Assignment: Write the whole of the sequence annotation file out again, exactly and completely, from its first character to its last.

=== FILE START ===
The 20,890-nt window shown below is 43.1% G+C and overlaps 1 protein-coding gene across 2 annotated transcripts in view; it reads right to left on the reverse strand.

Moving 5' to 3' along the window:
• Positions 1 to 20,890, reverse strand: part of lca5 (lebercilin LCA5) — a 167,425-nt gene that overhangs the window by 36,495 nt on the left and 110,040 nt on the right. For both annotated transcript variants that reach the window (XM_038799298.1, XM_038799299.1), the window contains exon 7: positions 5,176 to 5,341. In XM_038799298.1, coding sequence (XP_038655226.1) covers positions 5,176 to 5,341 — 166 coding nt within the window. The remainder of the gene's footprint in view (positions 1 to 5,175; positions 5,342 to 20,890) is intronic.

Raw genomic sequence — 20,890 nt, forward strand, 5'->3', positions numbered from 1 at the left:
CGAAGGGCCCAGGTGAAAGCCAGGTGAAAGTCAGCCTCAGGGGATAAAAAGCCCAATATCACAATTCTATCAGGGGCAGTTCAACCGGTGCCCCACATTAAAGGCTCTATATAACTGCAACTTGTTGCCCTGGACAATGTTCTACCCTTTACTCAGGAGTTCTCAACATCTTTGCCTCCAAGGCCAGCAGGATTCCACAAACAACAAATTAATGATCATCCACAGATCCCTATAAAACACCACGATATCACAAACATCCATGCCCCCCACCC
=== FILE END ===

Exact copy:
The 20,890-nt window shown below is 43.1% G+C and overlaps 1 protein-coding gene across 2 annotated transcripts in view; it reads right to left on the reverse strand.

Moving 5' to 3' along the window:
• Positions 1 to 20,890, reverse strand: part of lca5 (lebercilin LCA5) — a 167,425-nt gene that overhangs the window by 36,495 nt on the left and 110,040 nt on the right. For both annotated transcript variants that reach the window (XM_038799298.1, XM_038799299.1), the window contains exon 7: positions 5,176 to 5,341. In XM_038799298.1, coding sequence (XP_038655226.1) covers positions 5,176 to 5,341 — 166 coding nt within the window. The remainder of the gene's footprint in view (positions 1 to 5,175; positions 5,342 to 20,890) is intronic.

Raw genomic sequence — 20,890 nt, forward strand, 5'->3', positions numbered from 1 at the left:
CGAAGGGCCCAGGTGAAAGCCAGGTGAAAGTCAGCCTCAGGGGATAAAAAGCCCAATATCACAATTCTATCAGGGGCAGTTCAACCGGTGCCCCACATTAAAGGCTCTATATAACTGCAACTTGTTGCCCTGGACAATGTTCTACCCTTTACTCAGGAGTTCTCAACATCTTTGCCTCCAAGGCCAGCAGGATTCCACAAACAACAAATTAATGATCATCCACAGATCCCTATAAAACACCACGATATCACAAACATCCATGCCCCCCACCC